Home »  News »  India

INS Sindurakshak: Indian Navy mulls over roping in Singapore firm for salvage

Friday, 16 August 2013 - 6:58am IST | Place: New Delhi | Agency: DNA
  • Hemant Padalkar DNA

Unable to get any breakthrough in salvaging the ill-fated submarine INS Sindurakshak, the Indian Navy is considering taking assistance of a Singapore-based company to salvage the vessel.

After two massive explosions, the submarine is nosed down in the three meters of waters in naval dockyards and it has to be extracted.

A top naval source told dna that Indian Navy has come to the conclusion that salvaging its frontline submarine is seems to be beyond their available capabilities. And the process of salvaging the ship would take considerable amount of time.

“Under the present situation, we may not be having the capability to salvage it. We have to create buoyancy in the deep sea to salvage the submarine. For that, we require help of professionals. The name of a Singapore-based professional firm has come for the consideration and we may hire it for the job,” a naval source told dna.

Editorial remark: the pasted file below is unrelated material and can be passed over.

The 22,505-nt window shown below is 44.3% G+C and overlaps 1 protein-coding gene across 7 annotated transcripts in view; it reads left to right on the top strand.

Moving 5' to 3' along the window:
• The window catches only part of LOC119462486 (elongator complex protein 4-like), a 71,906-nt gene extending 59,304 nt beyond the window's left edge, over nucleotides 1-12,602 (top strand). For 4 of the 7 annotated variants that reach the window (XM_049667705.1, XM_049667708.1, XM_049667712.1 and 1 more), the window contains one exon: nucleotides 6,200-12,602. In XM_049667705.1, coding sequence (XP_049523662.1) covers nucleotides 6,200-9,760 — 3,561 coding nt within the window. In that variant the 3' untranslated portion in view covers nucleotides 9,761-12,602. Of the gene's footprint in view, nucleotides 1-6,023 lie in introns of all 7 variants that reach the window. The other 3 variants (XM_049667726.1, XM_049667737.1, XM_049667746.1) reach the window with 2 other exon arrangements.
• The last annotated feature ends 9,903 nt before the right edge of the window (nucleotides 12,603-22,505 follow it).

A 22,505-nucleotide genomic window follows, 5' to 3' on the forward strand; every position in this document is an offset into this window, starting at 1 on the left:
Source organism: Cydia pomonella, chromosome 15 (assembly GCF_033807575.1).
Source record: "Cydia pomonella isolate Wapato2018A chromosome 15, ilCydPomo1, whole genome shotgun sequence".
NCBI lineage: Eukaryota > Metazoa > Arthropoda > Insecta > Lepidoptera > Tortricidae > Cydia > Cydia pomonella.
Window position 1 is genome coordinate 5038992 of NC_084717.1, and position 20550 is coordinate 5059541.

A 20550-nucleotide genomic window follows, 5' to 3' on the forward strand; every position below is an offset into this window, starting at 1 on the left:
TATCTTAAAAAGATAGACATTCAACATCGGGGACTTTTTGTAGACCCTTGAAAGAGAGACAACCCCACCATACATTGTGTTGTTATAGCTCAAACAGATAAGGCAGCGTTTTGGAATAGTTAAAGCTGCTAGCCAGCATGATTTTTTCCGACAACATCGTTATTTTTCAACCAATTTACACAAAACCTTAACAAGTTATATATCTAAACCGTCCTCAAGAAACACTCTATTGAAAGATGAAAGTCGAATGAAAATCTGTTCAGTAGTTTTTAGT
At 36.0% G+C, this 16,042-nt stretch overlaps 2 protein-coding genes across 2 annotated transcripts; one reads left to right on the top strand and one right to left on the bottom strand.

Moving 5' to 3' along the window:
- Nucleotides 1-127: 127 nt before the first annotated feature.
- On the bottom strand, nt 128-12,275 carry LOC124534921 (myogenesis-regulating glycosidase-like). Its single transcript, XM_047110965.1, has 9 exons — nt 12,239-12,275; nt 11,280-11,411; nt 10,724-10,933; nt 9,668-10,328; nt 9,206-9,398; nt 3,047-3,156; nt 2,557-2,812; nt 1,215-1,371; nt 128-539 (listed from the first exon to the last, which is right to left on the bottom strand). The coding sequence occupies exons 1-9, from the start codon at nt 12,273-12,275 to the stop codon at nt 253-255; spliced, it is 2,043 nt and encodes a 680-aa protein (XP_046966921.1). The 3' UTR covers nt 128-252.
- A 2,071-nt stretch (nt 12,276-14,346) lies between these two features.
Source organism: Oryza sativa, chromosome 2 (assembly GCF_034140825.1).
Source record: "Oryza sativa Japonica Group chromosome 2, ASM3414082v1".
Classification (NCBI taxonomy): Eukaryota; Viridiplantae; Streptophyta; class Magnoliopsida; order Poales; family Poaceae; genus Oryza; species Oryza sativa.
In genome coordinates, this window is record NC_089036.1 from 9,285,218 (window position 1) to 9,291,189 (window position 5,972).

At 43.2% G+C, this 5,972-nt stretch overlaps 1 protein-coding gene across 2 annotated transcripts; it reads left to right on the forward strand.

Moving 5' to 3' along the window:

Tuesday’s accident has also triggered an exhaustive review of safety mechanism for on-board on submarines. And questions have been raised over the Indian Navy’s failure to acquire deep submergence rescue vehicle. According to the naval sources, they have been in the process of acquiring it for long.

The Deep Submergence Rescue Vehicle used for rescue of downed submarines and other clandestine missions.

However, the Indian Navy has an agreement with the United States navy in case of similar accident in the high sea, to rescue stranded sailors on board, the later has the capability.

The US navy has acquired such deep submergence rescue vehicles. But in case of INS Sindurakshak, as the accident happened on dockyard, not in the high sea, the pact does not apply here.

Meanwhile, the navy would also ask the Russians to join its probe, the submarine had returned only on 29 April this year after mid-life refurbishment from Russia after over two years.

Jump to comments